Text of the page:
• Consult to start a conversation. Most important of all – think beyond consultation. How can your consultation questions provide the start of a wider discussion? How can you provide platforms for ongoing dialogue beyond the simple asking of consultation questions?

What other tips would you provide to someone designing a consultation?

Connected Generation 09

I had a great day at the Connected Geneartion 09 unConference yesterday. Thank you again to everyone who helped out, turned up, and contributed to making it happen.

I’ll try and write some reflections soon, but for now, just a quick link to let you know that notes, tweets and shared learning will be aggregated at http://www.connectedgeneration.info

Developing the Interactive Charter

Towards an Interactive CharterFrom a throw-away blog post on 50 Hurdles to Open Government comes ‘Towards an Interactive Charter‘ – a collaborative effort launched at Reboot Britain on Monday to develop an ‘Charter for Interactive Government’.

The Charter, which you can help shape by editing, rating and remixing possible drafts, will be a statement of values and intent for local authorities, national government and other organisations to sign up to – as a commitment to enabling open, participative and efficient working through social technologies.

Working with Paul Evans of the Local Democracy blog and PI Camp, and with support and insights from Pete Cranston, I’m also exploring how the Charter can be backed by an organisational change toolkit, giving practical support to organisations who want to remove the barriers to effective social media use across a wide range of settings (including Chilren’s Services).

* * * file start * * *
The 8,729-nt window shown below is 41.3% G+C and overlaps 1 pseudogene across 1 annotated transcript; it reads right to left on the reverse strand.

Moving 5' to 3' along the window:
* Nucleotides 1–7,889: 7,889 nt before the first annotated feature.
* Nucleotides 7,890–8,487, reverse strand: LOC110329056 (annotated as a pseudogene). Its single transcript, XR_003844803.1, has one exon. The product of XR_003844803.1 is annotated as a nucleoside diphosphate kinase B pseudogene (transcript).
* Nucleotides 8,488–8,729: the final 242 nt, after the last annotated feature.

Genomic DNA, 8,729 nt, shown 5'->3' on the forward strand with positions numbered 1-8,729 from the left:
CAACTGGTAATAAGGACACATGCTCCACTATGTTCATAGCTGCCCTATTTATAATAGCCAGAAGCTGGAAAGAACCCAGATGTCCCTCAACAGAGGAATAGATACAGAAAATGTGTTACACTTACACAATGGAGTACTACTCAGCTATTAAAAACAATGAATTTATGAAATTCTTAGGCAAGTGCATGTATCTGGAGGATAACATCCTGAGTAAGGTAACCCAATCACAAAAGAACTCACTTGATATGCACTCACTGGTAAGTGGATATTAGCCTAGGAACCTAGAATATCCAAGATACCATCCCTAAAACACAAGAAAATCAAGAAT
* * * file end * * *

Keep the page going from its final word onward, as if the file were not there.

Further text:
So if you’re interested in setting high aspirations for social media aware government, and in supporting practical action to overcome the barriers that abound, then head over to the new Interactive Charter website, and dive in to help rate or reshape ideas for the Charter.

Right now the only draft is my early attempt which is in below. Would this get assent from your organisation? How would you put the aspiration differenty? Or can you just tighten this up? Using Mixed Ink you can help edit and update this before the 25th July.

THE CHARTER (Tim’s first draft)

- We will become a social media aware organisation;

- Every part of the organisation will be able to harness the potential of relevant social media to help fulfil their goals;

- Citizens and stake-holders will be able to use social media to engage with our work;

- We will particularly embrace social media approaches that enable us to be: more efficient; more participative; more collaborative; and more accountable;

- We commit to removing the barriers that currently hold back use of social media;

MixedInk Demo from MixedInk on Vimeo.

Impossibly narrow & leadership 1.0

[Summary: a critique of ‘Impossible and Necessary’ by Sir Michael Barber and some remarks on leadership]

Preamble
I try, as much as possible, to engage in debates in a constructive way, and to avoid anything that might be construed as a rant. I find arguing for and working for things I believe to be right to be preferable, in most circumstances, to spending time arguing against those with whom I may share general goals, but may differ on methods and approaches. Demonstrating the positive alternative is oftentimes more powerful than trying to undermine the status-quo.

However, criticism and critiques have their place, and last week I found myself distinctly at odds with the presentation the ‘Impossible and Necessary’ pamphlet on the future of education. So – herewith follows a series of arguments against, in the hope still or making a constructive contribution to discussions.

Impossibly narrow